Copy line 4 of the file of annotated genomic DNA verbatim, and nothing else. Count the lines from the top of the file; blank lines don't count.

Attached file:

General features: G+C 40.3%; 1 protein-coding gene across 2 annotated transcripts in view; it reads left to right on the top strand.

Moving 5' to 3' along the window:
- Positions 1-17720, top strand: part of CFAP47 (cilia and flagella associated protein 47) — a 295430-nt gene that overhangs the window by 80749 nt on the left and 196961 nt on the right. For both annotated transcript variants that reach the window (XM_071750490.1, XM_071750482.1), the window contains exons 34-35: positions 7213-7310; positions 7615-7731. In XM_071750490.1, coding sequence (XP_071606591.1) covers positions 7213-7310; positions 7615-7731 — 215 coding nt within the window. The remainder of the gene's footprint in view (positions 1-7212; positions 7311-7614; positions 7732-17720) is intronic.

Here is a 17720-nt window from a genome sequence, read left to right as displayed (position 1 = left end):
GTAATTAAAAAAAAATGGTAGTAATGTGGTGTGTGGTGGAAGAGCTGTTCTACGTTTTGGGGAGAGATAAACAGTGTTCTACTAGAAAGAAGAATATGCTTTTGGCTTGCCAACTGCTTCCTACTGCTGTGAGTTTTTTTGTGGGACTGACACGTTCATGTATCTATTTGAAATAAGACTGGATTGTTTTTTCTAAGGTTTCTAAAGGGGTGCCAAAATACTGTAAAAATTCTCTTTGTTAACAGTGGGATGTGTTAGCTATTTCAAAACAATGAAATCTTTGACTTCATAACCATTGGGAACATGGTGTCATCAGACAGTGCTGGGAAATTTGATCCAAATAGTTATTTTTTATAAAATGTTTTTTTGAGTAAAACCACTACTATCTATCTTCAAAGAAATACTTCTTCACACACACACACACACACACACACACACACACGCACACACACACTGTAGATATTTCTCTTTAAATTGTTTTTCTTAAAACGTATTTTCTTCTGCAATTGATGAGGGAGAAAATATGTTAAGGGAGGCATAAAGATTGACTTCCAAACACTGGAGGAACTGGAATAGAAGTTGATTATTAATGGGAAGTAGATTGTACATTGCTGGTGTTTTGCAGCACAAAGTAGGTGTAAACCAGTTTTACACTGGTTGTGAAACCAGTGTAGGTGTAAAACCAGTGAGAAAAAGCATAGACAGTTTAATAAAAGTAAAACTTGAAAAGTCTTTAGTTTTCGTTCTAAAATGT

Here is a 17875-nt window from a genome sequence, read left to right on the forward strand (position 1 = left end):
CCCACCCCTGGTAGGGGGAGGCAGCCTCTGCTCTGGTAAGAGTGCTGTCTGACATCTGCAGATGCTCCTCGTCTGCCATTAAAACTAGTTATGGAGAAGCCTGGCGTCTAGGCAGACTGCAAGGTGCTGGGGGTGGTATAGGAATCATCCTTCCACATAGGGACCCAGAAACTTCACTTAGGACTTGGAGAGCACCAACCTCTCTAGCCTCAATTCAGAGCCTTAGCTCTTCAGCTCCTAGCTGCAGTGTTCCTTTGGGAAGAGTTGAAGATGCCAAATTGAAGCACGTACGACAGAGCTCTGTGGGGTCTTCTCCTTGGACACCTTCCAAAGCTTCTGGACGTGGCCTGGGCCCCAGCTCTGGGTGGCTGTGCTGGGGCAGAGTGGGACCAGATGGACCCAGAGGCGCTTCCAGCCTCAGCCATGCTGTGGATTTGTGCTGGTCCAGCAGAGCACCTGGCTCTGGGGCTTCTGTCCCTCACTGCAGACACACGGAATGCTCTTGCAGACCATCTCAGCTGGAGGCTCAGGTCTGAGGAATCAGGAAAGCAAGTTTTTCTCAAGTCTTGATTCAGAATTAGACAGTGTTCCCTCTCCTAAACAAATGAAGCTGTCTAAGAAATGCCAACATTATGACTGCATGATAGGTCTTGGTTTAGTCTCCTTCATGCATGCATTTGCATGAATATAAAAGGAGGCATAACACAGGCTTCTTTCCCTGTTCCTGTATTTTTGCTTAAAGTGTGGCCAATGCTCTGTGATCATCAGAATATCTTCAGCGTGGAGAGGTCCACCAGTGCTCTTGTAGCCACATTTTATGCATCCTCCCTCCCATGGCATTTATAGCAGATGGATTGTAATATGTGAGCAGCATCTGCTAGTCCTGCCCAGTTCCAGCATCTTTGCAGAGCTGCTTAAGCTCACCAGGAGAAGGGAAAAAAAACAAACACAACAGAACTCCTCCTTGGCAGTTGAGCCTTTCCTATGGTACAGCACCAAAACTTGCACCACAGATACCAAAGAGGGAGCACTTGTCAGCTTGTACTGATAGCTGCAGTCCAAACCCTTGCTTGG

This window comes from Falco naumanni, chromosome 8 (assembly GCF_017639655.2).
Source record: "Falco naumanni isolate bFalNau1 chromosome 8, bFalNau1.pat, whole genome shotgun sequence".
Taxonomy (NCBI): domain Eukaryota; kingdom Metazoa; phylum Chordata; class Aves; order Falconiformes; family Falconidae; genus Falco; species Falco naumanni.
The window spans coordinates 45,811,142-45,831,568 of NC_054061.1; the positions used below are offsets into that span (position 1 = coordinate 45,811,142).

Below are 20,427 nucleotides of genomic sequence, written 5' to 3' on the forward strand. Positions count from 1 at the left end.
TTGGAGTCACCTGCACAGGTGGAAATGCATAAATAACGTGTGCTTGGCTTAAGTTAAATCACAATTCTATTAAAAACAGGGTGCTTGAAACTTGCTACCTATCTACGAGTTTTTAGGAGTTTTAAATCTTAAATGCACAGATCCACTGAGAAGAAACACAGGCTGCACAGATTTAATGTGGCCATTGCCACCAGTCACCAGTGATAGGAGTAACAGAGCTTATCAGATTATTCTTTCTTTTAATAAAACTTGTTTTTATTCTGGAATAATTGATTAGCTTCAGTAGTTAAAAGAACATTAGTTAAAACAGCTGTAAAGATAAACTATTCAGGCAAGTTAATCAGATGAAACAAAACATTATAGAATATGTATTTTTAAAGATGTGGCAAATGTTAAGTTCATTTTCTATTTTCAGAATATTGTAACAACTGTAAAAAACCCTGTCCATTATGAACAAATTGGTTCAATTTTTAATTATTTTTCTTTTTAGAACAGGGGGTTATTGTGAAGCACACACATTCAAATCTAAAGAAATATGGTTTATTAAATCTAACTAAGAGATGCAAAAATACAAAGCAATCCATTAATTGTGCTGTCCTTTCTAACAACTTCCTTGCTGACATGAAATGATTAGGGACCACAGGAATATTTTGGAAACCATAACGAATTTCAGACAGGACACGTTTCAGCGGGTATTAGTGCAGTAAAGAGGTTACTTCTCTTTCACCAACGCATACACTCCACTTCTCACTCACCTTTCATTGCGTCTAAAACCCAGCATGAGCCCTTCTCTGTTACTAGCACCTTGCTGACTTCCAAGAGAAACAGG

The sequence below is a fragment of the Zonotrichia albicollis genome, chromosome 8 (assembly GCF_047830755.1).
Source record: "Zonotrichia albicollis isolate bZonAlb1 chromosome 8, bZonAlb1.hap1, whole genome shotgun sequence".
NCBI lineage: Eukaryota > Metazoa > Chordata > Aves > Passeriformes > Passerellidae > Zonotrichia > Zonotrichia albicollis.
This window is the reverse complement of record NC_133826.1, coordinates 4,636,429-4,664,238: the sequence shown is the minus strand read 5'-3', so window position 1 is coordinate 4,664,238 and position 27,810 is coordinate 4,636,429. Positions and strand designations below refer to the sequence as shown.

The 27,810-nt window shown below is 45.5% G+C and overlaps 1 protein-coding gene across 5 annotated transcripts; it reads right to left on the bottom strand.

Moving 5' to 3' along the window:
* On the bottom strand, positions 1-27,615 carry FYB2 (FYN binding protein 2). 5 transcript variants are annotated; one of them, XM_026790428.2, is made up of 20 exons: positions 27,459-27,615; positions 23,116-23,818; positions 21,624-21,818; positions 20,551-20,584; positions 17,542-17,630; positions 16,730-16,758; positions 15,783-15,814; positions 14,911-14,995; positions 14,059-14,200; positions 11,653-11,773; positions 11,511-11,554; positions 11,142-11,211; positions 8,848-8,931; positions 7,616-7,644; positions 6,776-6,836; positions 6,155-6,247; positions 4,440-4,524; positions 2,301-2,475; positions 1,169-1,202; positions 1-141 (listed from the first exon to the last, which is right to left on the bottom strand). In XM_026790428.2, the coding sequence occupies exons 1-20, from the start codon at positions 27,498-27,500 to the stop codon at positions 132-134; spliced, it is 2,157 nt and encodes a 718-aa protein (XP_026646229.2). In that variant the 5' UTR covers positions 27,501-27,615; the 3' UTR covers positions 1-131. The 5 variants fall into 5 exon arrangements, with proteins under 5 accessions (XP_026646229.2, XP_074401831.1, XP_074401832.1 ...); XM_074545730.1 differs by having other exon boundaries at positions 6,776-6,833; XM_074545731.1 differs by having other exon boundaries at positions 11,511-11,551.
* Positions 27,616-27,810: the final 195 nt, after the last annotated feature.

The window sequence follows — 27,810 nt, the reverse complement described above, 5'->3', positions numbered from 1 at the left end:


Here is a 17720-nt window from a genome sequence, read left to right as displayed (position 1 = left end):